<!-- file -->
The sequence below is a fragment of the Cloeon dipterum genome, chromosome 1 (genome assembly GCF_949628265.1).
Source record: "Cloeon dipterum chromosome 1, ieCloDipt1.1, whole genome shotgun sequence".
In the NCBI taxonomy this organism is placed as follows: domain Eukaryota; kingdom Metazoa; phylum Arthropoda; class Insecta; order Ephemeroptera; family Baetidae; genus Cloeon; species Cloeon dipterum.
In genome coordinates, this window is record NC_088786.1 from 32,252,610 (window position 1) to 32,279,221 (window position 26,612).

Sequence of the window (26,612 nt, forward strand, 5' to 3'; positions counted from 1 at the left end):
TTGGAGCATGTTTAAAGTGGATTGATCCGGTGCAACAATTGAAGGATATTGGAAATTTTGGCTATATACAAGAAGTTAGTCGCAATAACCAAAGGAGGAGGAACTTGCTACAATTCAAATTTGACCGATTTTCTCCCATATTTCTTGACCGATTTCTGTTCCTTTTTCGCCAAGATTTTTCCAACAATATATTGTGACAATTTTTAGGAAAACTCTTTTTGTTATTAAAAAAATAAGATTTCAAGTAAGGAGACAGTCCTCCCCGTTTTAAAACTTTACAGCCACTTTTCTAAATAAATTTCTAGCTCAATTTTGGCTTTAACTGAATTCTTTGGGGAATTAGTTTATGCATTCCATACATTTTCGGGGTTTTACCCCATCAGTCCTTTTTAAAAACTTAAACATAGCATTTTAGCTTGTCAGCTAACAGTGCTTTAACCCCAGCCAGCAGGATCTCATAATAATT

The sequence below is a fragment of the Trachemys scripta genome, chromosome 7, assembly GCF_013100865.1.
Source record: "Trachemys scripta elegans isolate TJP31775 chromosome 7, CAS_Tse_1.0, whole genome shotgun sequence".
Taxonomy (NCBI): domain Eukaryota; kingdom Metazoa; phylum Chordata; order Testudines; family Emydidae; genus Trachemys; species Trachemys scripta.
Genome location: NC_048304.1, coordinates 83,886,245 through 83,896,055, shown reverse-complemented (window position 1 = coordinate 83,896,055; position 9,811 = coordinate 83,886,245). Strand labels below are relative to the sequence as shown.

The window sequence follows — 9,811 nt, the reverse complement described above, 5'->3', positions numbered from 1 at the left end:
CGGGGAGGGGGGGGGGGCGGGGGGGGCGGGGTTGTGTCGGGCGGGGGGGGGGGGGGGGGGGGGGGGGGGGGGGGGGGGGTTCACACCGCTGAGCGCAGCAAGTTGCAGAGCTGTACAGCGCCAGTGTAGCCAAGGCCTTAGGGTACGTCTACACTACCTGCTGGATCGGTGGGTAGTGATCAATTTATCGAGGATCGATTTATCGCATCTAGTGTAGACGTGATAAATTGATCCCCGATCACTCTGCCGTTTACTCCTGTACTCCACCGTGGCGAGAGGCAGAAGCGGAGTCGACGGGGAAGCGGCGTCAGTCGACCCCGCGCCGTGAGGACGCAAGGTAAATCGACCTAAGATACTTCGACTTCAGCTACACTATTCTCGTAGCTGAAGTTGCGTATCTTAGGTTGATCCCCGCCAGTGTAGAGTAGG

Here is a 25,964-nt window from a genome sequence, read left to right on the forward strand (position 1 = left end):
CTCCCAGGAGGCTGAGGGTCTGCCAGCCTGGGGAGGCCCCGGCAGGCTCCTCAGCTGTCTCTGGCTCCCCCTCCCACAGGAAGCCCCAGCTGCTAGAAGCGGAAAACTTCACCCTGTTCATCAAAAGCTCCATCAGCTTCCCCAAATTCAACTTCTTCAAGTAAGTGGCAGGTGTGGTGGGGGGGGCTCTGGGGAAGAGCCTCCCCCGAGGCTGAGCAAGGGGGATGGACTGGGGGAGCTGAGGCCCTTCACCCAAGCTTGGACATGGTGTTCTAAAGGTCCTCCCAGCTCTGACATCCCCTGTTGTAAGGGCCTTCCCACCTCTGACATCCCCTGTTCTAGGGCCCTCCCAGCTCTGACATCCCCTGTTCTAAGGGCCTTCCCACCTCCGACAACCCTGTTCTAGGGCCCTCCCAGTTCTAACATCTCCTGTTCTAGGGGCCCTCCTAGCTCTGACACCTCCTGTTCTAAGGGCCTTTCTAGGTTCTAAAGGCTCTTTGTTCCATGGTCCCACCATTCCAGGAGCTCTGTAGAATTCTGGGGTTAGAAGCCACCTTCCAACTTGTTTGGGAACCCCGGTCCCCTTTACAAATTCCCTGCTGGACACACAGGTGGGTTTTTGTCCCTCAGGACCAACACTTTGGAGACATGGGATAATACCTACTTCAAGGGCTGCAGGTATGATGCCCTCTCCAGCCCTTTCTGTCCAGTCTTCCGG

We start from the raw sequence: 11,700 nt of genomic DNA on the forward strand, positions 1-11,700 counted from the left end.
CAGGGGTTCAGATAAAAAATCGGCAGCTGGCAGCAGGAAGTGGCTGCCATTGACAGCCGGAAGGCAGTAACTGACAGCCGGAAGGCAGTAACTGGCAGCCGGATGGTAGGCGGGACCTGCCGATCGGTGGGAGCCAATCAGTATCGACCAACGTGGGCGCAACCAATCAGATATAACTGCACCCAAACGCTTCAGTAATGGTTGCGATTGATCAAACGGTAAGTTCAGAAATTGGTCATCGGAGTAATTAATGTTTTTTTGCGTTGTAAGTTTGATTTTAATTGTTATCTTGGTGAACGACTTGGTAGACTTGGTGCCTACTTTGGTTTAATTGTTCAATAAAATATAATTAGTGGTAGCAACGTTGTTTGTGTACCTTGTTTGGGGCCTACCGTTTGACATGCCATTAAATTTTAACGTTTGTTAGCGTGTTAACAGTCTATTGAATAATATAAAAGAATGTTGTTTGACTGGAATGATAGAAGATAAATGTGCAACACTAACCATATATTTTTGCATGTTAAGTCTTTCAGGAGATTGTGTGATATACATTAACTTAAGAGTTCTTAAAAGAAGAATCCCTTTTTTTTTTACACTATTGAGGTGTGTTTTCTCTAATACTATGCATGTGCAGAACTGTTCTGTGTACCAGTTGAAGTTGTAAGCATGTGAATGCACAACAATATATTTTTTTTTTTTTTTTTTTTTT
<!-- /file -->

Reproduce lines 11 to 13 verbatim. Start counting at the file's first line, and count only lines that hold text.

The window sequence follows — 9,811 nt, the reverse complement described above, 5'->3', positions numbered from 1 at the left end:
CGGGGAGGGGGGGGGGGCGGGGGGGGCGGGGTTGTGTCGGGCGGGGGGGGGGGGGGGGGGGGGGGGGGGGGGGGGGGGGTTCACACCGCTGAGCGCAGCAAGTTGCAGAGCTGTACAGCGCCAGTGTAGCCAAGGCCTTAGGGTACGTCTACACTACCTGCTGGATCGGTGGGTAGTGATCAATTTATCGAGGATCGATTTATCGCATCTAGTGTAGACGTGATAAATTGATCCCCGATCACTCTGCCGTTTACTCCTGTACTCCACCGTGGCGAGAGGCAGAAGCGGAGTCGACGGGGAAGCGGCGTCAGTCGACCCCGCGCCGTGAGGACGCAAGGTAAATCGACCTAAGATACTTCGACTTCAGCTACACTATTCTCGTAGCTGAAGTTGCGTATCTTAGGTTGATCCCCGCCAGTGTAGAGTAGG

Here is a 25,964-nt window from a genome sequence, read left to right on the forward strand (position 1 = left end):